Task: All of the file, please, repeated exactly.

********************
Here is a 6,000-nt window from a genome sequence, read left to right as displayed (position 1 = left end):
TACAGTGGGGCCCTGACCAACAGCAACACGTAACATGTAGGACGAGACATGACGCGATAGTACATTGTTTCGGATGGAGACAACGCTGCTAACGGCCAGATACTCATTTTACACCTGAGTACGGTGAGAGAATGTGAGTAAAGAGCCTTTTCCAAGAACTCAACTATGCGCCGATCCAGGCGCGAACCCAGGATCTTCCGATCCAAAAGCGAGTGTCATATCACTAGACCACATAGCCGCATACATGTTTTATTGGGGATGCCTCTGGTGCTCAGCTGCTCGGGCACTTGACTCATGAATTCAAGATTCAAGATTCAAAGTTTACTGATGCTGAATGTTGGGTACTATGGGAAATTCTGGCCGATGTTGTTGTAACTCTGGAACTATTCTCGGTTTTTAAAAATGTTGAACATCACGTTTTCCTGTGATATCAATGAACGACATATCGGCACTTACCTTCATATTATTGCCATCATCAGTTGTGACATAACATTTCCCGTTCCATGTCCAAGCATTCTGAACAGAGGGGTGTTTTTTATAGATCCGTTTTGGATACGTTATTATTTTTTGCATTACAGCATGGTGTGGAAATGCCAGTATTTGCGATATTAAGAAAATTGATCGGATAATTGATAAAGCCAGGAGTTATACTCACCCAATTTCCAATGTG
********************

Here is a 6,000-nt window from a genome sequence, read left to right as displayed (position 1 = left end):
TACAGTGGGGCCCTGACCAACAGCAACACGTAACATGTAGGACGAGACATGACGCGATAGTACATTGTTTCGGATGGAGACAACGCTGCTAACGGCCAGATACTCATTTTACACCTGAGTACGGTGAGAGAATGTGAGTAAAGAGCCTTTTCCAAGAACTCAACTATGCGCCGATCCAGGCGCGAACCCAGGATCTTCCGATCCAAAAGCGAGTGTCATATCACTAGACCACATAGCCGCATACATGTTTTATTGGGGATGCCTCTGGTGCTCAGCTGCTCGGGCACTTGACTCATGAATTCAAGATTCAAGATTCAAAGTTTACTGATGCTGAATGTTGGGTACTATGGGAAATTCTGGCCGATGTTGTTGTAACTCTGGAACTATTCTCGGTTTTTAAAAATGTTGAACATCACGTTTTCCTGTGATATCAATGAACGACATATCGGCACTTACCTTCATATTATTGCCATCATCAGTTGTGACATAACATTTCCCGTTCCATGTCCAAGCATTCTGAACAGAGGGGTGTTTTTTATAGATCCGTTTTGGATACGTTATTATTTTTTGCATTACAGCATGGTGTGGAAATGCCAGTATTTGCGATATTAAGAAAATTGATCGGATAATTGATAAAGCCAGGAGTTATACTCACCCAATTTCCAATGTG